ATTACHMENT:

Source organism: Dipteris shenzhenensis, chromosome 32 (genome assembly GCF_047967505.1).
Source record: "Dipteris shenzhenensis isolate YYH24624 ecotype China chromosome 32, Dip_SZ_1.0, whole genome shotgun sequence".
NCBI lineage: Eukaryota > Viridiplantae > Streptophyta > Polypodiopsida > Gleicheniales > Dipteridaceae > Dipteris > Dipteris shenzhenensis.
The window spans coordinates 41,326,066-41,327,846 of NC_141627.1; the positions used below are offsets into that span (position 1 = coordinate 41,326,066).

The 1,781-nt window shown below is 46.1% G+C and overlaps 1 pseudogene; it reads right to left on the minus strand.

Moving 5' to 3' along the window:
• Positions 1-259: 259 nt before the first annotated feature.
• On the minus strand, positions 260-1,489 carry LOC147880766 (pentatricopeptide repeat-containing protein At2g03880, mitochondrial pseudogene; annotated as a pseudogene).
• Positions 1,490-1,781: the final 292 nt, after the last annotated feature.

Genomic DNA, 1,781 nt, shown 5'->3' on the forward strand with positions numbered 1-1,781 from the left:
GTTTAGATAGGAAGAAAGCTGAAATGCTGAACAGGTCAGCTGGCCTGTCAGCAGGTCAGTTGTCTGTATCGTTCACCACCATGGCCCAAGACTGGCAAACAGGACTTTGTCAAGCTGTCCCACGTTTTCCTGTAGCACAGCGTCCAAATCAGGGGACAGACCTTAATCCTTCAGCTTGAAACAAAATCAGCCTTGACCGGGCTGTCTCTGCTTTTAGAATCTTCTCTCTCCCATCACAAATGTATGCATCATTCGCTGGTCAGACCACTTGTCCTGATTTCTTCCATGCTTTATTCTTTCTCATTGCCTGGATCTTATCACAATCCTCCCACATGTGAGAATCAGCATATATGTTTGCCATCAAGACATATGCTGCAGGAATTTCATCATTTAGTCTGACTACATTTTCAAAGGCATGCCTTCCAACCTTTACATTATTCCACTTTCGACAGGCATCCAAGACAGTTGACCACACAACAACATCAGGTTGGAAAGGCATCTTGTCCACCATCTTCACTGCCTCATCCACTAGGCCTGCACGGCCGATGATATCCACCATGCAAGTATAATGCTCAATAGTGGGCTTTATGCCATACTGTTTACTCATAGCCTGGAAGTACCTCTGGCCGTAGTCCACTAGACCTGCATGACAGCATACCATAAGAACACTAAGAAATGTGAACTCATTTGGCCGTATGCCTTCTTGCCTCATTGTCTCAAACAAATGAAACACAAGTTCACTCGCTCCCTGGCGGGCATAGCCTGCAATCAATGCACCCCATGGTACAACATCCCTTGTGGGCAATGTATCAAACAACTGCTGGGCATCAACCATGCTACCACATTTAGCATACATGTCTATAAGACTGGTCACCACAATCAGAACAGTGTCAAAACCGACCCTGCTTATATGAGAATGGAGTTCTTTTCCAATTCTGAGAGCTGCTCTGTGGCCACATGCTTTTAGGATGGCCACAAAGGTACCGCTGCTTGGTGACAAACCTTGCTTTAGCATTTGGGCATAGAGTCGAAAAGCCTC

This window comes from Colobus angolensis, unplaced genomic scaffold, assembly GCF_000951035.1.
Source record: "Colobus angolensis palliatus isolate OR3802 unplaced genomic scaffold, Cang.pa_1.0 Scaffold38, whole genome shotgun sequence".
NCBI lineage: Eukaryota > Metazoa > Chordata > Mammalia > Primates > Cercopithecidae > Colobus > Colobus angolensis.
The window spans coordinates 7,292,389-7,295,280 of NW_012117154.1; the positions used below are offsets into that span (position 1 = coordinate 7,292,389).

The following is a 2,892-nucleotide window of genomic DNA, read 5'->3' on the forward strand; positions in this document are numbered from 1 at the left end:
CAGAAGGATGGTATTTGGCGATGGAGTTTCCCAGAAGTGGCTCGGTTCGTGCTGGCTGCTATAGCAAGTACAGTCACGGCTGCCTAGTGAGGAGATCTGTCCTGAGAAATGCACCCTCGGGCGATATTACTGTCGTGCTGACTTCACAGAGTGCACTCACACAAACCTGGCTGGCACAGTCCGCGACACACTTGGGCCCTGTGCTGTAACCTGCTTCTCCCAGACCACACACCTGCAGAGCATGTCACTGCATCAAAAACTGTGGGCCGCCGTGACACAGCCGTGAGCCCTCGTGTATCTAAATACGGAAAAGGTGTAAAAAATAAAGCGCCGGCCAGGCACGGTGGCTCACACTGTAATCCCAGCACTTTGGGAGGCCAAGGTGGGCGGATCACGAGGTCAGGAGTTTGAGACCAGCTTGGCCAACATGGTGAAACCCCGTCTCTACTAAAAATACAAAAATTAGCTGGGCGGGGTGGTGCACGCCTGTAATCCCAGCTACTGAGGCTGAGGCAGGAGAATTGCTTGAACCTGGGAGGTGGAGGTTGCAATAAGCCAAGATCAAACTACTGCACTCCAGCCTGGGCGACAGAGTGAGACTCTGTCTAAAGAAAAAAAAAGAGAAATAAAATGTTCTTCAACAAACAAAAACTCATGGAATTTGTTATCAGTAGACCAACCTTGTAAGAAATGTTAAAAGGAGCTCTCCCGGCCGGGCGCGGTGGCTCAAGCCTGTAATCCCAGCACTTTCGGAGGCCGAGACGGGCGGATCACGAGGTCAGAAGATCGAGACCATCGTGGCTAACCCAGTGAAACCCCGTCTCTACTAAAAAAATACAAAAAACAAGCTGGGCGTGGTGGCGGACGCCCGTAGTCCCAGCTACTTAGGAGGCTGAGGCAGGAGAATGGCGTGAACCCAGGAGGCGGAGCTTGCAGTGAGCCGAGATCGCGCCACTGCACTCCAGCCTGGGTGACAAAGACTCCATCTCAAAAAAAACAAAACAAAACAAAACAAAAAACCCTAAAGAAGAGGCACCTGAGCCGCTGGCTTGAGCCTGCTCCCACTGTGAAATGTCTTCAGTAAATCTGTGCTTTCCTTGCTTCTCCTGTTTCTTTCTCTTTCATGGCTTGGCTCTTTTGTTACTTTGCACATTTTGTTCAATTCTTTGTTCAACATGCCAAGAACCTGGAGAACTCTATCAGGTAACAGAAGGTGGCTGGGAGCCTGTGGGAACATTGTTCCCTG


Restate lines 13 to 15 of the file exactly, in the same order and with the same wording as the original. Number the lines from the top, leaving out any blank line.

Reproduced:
Source record: "Colobus angolensis palliatus isolate OR3802 unplaced genomic scaffold, Cang.pa_1.0 Scaffold38, whole genome shotgun sequence".
NCBI lineage: Eukaryota > Metazoa > Chordata > Mammalia > Primates > Cercopithecidae > Colobus > Colobus angolensis.
The window spans coordinates 7,292,389-7,295,280 of NW_012117154.1; the positions used below are offsets into that span (position 1 = coordinate 7,292,389).